To our delight, the interior of the model home is comfortable and spacious. The rounded walls indeed give it a Hobbit feel, but this is a plus not a minus. One senses a return to a natural order living in the Earth, as this Earthship does, rather than on top of it.
I ask our host again if she's sure there isn't any external power line coming in--because it seems too easy.

She smiles, shakes her head.

"So how many millions does it cost to build?"
I ask this with my wife hanging on my arm, waiting for the bad news. Our expectations are that such a seriously advanced use of modern technology most cost a fortune, like trying to build a house on Mars, say.
"About $175,000"
"Thousand," I repeat to make sure I've heard right.
I'm shocked because that's about what we paid for our own house. A house, I might add, that is entirely at the mercy of the city for sewage and water, Old Dominion for power and not in the least bit environmentally friendly.

"The average pricing works out to about $120 per square foot. If you provide your own labor, less" our host explains.

"What about humidity, we live in a humid climate?"

"We have Earthships in the United Kingdom, Brighton and Edinburgh.  I suspect that's as much humidity as you might ask for. We also have Earhships near the tropics in Honduras, in Bolivia and Mexico. And we'll be coming to France in 2007." Basically, in an effort to spread knowledge and skills about Earthships globally, Earthship will be hosting a training program as part of a French 'Barn' raising, an Earthship raising, as it were. Reynold's and other old pros will be offering the opportunity to work alongside their experienced crew.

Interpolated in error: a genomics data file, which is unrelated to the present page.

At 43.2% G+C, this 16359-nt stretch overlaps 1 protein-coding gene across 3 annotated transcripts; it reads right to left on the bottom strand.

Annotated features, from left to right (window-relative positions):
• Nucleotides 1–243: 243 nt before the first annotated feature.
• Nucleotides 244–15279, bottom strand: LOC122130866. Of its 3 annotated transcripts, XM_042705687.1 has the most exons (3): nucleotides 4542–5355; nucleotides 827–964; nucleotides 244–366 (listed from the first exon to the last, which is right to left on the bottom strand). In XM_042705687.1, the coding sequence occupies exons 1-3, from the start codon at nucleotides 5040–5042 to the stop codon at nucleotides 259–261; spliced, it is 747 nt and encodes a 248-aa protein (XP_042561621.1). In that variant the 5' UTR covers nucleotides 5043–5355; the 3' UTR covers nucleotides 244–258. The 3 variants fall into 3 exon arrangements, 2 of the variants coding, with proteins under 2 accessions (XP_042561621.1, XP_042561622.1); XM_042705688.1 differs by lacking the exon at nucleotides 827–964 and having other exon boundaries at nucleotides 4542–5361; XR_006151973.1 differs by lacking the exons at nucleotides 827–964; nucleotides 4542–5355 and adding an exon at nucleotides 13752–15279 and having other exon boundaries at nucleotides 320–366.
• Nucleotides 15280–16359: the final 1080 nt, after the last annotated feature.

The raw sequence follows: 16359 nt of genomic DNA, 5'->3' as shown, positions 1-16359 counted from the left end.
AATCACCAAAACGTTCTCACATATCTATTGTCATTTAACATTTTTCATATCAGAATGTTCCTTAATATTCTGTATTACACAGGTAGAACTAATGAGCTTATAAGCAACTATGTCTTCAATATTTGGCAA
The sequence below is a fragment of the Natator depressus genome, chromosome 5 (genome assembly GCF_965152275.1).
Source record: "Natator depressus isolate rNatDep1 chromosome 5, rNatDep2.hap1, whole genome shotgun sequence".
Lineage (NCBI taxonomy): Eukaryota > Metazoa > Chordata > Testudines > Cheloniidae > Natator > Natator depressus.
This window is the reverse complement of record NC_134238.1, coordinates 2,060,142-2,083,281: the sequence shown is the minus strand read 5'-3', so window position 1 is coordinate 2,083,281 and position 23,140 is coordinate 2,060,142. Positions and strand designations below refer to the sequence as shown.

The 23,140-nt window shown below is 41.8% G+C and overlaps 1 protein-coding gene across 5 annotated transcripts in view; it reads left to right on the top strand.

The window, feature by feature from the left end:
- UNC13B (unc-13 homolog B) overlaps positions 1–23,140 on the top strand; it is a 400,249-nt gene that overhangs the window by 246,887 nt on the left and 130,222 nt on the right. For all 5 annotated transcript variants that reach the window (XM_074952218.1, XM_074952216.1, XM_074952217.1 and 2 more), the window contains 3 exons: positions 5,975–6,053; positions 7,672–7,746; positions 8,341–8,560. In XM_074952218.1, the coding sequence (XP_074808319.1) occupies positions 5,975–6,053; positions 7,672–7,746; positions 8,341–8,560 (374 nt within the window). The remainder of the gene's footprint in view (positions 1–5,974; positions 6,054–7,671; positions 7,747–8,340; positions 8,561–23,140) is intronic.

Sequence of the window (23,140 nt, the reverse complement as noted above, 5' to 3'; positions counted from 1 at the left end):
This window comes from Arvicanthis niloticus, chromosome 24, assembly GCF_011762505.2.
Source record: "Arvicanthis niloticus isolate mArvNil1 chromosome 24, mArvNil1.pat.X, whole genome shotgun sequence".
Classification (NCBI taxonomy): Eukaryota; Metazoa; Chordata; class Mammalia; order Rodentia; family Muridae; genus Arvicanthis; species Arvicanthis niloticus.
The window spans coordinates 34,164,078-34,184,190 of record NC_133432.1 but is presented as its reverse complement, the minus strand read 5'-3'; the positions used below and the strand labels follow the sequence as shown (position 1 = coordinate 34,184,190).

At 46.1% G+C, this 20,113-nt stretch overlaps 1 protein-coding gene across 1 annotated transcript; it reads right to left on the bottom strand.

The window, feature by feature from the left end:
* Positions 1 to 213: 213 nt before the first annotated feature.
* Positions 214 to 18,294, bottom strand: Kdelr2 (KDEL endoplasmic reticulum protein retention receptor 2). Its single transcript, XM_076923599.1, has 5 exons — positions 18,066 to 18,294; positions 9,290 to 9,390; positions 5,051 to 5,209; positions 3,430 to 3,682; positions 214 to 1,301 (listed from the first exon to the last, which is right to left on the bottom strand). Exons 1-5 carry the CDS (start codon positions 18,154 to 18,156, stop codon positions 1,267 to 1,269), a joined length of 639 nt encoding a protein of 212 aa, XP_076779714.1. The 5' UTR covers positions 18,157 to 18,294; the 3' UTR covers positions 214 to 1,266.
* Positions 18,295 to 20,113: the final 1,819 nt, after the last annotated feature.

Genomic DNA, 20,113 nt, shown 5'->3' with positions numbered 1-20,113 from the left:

That's all my wife needed to hear, she was sold. "This place is beautiful," she said.

It really was. Inside, a banana tree stood in a huge window that let in the New Mexican sun, water cascaded in a cistern behind us and even the bathroom was charming. Everything worked aesthetically. All the pieces fit, form and function.

"This is the house Frank Lloyd Wright should have built"

"I think it's the one he wanted to build, but the technology wasn't ready yet. Now it is."

The question is, are we? Mike Reynolds seems to thinks so. As he writes in the introduction to his first volume on Earthships:

"Our ability to evolve beyond these [old housing] systems is becoming increasingly necessary, and has a twofold impetus. If we learn to live without these systems, we could radically slow down destruction of the planet and possibly reverse certain aspects of the deterioration. If it is already too late, we will need, in the near future, living units to sustain us via direct contact with existing natural phenomena."